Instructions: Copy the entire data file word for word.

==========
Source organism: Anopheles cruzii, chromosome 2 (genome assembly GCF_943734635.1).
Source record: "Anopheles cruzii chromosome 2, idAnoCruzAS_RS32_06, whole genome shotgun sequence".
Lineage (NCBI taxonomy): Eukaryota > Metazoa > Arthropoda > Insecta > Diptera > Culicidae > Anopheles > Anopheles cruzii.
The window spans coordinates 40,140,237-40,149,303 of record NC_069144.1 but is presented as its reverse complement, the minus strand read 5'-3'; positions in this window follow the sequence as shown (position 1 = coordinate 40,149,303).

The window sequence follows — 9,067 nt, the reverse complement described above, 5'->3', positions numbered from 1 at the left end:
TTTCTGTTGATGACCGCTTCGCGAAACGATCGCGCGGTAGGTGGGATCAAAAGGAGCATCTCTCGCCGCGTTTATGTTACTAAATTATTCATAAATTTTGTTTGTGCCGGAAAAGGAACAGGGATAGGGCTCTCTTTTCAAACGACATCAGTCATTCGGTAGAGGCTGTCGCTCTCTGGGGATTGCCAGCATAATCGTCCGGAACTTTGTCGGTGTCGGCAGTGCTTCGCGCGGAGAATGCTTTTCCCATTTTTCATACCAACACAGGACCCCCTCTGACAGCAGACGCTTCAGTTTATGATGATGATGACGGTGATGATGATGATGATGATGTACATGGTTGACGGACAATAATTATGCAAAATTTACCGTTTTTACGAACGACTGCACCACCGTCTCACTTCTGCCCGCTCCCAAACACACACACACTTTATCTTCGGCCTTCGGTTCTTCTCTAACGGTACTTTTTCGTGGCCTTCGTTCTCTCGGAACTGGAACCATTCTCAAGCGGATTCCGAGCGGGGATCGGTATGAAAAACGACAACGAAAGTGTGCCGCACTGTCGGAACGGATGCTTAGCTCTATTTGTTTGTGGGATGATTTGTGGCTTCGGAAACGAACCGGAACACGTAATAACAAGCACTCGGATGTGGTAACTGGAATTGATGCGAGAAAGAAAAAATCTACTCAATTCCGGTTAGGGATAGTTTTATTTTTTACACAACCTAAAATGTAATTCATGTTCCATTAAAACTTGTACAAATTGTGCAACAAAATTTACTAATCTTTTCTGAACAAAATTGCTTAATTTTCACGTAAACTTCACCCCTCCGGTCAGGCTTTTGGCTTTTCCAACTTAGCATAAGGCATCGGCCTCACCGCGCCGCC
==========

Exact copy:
Source organism: Anopheles cruzii, chromosome 2 (genome assembly GCF_943734635.1).
Source record: "Anopheles cruzii chromosome 2, idAnoCruzAS_RS32_06, whole genome shotgun sequence".
Lineage (NCBI taxonomy): Eukaryota > Metazoa > Arthropoda > Insecta > Diptera > Culicidae > Anopheles > Anopheles cruzii.
The window spans coordinates 40,140,237-40,149,303 of record NC_069144.1 but is presented as its reverse complement, the minus strand read 5'-3'; positions in this window follow the sequence as shown (position 1 = coordinate 40,149,303).

The window sequence follows — 9,067 nt, the reverse complement described above, 5'->3', positions numbered from 1 at the left end:
TTTCTGTTGATGACCGCTTCGCGAAACGATCGCGCGGTAGGTGGGATCAAAAGGAGCATCTCTCGCCGCGTTTATGTTACTAAATTATTCATAAATTTTGTTTGTGCCGGAAAAGGAACAGGGATAGGGCTCTCTTTTCAAACGACATCAGTCATTCGGTAGAGGCTGTCGCTCTCTGGGGATTGCCAGCATAATCGTCCGGAACTTTGTCGGTGTCGGCAGTGCTTCGCGCGGAGAATGCTTTTCCCATTTTTCATACCAACACAGGACCCCCTCTGACAGCAGACGCTTCAGTTTATGATGATGATGACGGTGATGATGATGATGATGATGTACATGGTTGACGGACAATAATTATGCAAAATTTACCGTTTTTACGAACGACTGCACCACCGTCTCACTTCTGCCCGCTCCCAAACACACACACACTTTATCTTCGGCCTTCGGTTCTTCTCTAACGGTACTTTTTCGTGGCCTTCGTTCTCTCGGAACTGGAACCATTCTCAAGCGGATTCCGAGCGGGGATCGGTATGAAAAACGACAACGAAAGTGTGCCGCACTGTCGGAACGGATGCTTAGCTCTATTTGTTTGTGGGATGATTTGTGGCTTCGGAAACGAACCGGAACACGTAATAACAAGCACTCGGATGTGGTAACTGGAATTGATGCGAGAAAGAAAAAATCTACTCAATTCCGGTTAGGGATAGTTTTATTTTTTACACAACCTAAAATGTAATTCATGTTCCATTAAAACTTGTACAAATTGTGCAACAAAATTTACTAATCTTTTCTGAACAAAATTGCTTAATTTTCACGTAAACTTCACCCCTCCGGTCAGGCTTTTGGCTTTTCCAACTTAGCATAAGGCATCGGCCTCACCGCGCCGCC